Court Remands on EPA PM 2.5 Rule, Leaving Industry in a Fog
DC Circuit Remands EPA PM 2.5 Rule
On January 22, 2013, in Sierra Club v. EPA, No. 10-1314, 2013 WL 216018, a three-judge panel of the DC Circuit remanded most of an EPA permitting rule regarding de minimis exemptions from certain analysis and monitoring requirements for projected emissions of PM 2.5. The Court held that EPA exceeded its authority to set such de minimis levels where the Act did not provide it such discretion. The significance of this ruling is that it potentially widens the set of sources to whom PM 2.5 requirements apply and will make permitting of sources of such pollutants more challenging.
Under EPA’s PSD permitting program (applicable to new source and modification permits for attainment areas), sources seeking such permits must perform one year of pre-permit monitoring to set the baseline for the pollutants at issue and must make a demonstration that the source’s projected emissions of such pollutants will not exceed the national ambient air quality standard for each such pollutant. The Rule at issue set de minimis screening values (i.e. thresholds) for PM 2.5 (so-called small particulate matter) that would have allowed the EPA or state agencies to exempt PSD permittees from the NAAQS analysis and/or one year monitoring requirement for PM 2.5. Sierra Club challenged the EPA Rule as unauthorized under the Clean Air Act and the intervenor, UARG, argued that EPA did not go far enough in providing a blanket exemption for such de minimis levels.
The Court, in a brief opinion, held that a) based on EPA’s concession and request for remand, that it would remand to EPA a portion of the Rule dealing with significant impact levels (“SILs”) to reconsider the cumulative impact of more than one de minimis source of PM2.5 on the required analysis of potential violations of the National Air Quality Standard for PM2.5 and b) that with respect to the requirement of significant monitoring concentrations (“SMCs”) and the provision that a projection of de minimis SMCs could exempt a source from the one year pre-construction monitoring, that it would remand to EPA for further consideration in light of the same cumulative impact issue.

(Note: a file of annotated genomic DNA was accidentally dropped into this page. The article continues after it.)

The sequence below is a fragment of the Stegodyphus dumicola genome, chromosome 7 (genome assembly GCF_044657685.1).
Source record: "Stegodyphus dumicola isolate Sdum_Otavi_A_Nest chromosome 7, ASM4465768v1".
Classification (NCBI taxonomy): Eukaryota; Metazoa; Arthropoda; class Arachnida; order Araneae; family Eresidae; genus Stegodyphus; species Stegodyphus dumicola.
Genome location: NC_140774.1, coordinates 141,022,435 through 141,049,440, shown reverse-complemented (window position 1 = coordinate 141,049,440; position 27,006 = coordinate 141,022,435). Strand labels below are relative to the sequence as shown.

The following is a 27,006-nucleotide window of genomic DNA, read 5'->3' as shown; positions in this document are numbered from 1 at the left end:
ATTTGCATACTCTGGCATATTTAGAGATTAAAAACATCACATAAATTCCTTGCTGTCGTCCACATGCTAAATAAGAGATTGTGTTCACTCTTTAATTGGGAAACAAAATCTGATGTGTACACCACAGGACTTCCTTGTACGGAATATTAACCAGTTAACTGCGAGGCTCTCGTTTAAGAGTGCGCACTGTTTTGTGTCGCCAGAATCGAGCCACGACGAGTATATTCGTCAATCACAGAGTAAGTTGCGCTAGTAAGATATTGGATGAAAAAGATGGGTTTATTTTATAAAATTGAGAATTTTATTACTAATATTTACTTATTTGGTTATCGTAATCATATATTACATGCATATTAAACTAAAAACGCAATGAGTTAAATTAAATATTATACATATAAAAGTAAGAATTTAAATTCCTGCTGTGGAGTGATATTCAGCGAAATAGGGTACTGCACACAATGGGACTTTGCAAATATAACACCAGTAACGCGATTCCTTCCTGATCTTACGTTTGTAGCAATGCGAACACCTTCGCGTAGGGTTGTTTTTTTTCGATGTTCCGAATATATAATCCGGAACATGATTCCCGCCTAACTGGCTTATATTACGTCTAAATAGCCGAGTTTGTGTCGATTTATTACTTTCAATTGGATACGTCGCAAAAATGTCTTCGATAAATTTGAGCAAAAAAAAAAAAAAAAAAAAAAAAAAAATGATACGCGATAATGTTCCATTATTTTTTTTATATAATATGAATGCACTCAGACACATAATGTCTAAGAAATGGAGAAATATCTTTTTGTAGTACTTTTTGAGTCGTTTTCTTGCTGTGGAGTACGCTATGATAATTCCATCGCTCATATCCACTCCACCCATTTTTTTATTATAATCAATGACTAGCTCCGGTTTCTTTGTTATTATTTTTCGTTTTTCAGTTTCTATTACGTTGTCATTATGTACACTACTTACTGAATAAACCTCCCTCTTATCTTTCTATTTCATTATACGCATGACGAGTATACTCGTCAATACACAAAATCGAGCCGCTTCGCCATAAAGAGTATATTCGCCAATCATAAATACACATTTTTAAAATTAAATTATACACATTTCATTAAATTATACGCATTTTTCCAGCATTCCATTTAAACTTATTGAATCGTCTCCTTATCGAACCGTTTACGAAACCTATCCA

The significance of this decision is that it potentially places a hold on PSD permitting with respect to PM2.5, primarily for coal-fired utilities and other industrial sources using fossil fuels, since these fuels, unlike natural gas and renewables, are the main stationary sources of particulate emissions, including PM2.5. Without certainty on whether there is a de minimis or other threshold for PM 2.5 pre-construction monitoring, sources do not know how to plan for and price the controls for PM2.5 (such controls are emerging technology). This uncertainty builds on the existing uncertainty about PM 2.5 controls in light of EPA’s recent reversal of its longstanding guidance that for purposes of measurement and control of PM 2.5 emissions, sources can use as a surrogate for PM 2.5 emissions, PM 10 emissions. See Implementation of the New Source Review Program for Particulate Matter Less Than 2.5 Micrometers (PM2.5) (Final Rule), 73 FR 28321 (May 16, 2008); 74 FR 48153-01 (9/22/09) (9 month stay of implementation of the revocation of the EPA’s surrogate method); Memo from Stephen D. Page, “Implementation of New Source Review Requirements in PM-2.5 Non-Attainment Areas” (explanation of rationale for long-standing surrogate policy).
Until EPA rewrites this PM 2.5 de minimis rule, the states and permittees will remain in a fog of uncertainty regarding monitoring and control of PM 2.5.
Kenneth Reich is an experienced environmental and energy lawyer, including significant experience under the Clean Air Act. He represents and counsels clients with respect to the requirements of the Clean Air Act and other federal and state laws and regulations and manages both litigation and transactional matters for his clients. See his website for further information: www.kennethreichlaw.com.
Note: This memo is not intended as nor should it be regarded as legal advice. Please consult an attorney for the specifics of any of the matters discussed above. Further, this memo may be regarded as lawyer advertising in some jurisdictions.